This is a Nordic version of the classic American sandwich, the BLT. I serve it with dry-cured lamb and scrambled eggs.
Almost every time I am alone at home I make scrambled eggs with dry-cured lamb, a Norwegian speciality. Dry-cured lamb (fenalår) is the Norwegian counterpart to Spanish serrano ham or the Italian Parma ham, but there are two big differences: While Serrano and Parma come from the pig, Norwegian fenalår is made from lamb and is much more salty. Sheep has always been an important livestock in Norway giving us wool for winter clothes and many kinds of meat.
In Norway dry-cured lamb used to be common around Christmas
I remember a whole leg of dry-cured lamb hanging in our pantry at Christmas. It was delicious with scrambled eggs, on open sandwiches or served with sour cream porridge. Usually Norwegians eat the dry-cured lamb as it is, but here I fry it in the pan, like a sort of sheep bacon! Sounds strange? Definitely, but it is delicious still. At least when your are used to it. My girlfriend is not, and she hates it. But I think this lovely sandwich will persuade her.
I serve the salty lamb with oven baked tomatoes, chives and scrambled eggs for a kind of Nordic BLT sandwich. The first time I tried the classic BLT was in San Diego in 2001 on my first trip to the US. The BLT made a huge impression on me with its endless layers of bacon and crunchy lettuce. The city of San Diego, however, was boring but I had two culinary highlights there. One being the BLT, the other one a Brownie ice cream.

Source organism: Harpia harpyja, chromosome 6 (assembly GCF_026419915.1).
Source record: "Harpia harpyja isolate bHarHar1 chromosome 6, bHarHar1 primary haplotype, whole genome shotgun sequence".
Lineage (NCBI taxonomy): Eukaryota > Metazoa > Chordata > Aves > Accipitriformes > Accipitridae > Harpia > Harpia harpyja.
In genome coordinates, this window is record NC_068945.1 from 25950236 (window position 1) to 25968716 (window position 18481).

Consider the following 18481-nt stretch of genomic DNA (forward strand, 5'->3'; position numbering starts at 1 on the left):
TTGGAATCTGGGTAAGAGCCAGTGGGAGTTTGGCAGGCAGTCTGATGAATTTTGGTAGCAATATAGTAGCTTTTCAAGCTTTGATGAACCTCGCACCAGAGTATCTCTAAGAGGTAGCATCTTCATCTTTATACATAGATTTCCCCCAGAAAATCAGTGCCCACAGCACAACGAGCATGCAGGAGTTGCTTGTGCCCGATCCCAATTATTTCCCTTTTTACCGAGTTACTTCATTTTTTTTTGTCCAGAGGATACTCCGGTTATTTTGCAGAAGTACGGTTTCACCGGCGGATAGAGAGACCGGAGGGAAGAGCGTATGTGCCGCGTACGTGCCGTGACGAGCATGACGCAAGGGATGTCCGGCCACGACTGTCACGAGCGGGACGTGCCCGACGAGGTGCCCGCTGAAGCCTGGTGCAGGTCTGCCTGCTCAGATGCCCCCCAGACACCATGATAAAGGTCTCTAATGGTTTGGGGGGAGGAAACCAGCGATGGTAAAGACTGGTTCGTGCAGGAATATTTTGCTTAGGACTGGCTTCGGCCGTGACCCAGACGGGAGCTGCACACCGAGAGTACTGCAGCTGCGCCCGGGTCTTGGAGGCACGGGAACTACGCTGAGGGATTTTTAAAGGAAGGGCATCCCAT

Green green grass of home
In my Nordic version of the BLT the bacon is replaced with dry-cured lamb. If you cannot find it use Parma or Serrano. The lettuce is replaced with chives as a symbol of the never-ending summer of North of Norway where the sun never sets and the grass grows like weed. The Norwegian name of chives is gressløk, translated into ”grass onion”, because it looks like grass. Instead of raw tomatoes I bake small tomatoes in the oven for a sweeter flavour.
Nordic BLT sandwich (makes 2 generous portions)
10 small tomatoes on the vine
10 slices of dry-cured lamb (or Parma, Serrano or bacon)
2 tbsp butter
1. Preheat the oven 175C/350F and bake the tomatoes for 30 minutes.
2. Fry the dry-cured lamb in a little oil until crunchy. Place on kitchen paper to absorb the excess oil.
3. Wipe away the fat in the frying pan, add the butter and turn the temperature to low. Whisk the eggs with a fork in a little bowl with a tablespoon water. Cook the eggs on low heat for about 15 minutes to make it creamy while you continuously stir with a spatula.
4. Place half of the dry-cured lamb on a piece of bread, add half of the eggs and top with a generous amount of pepper and chives. Finish with half the tomatoes and another piece of bread.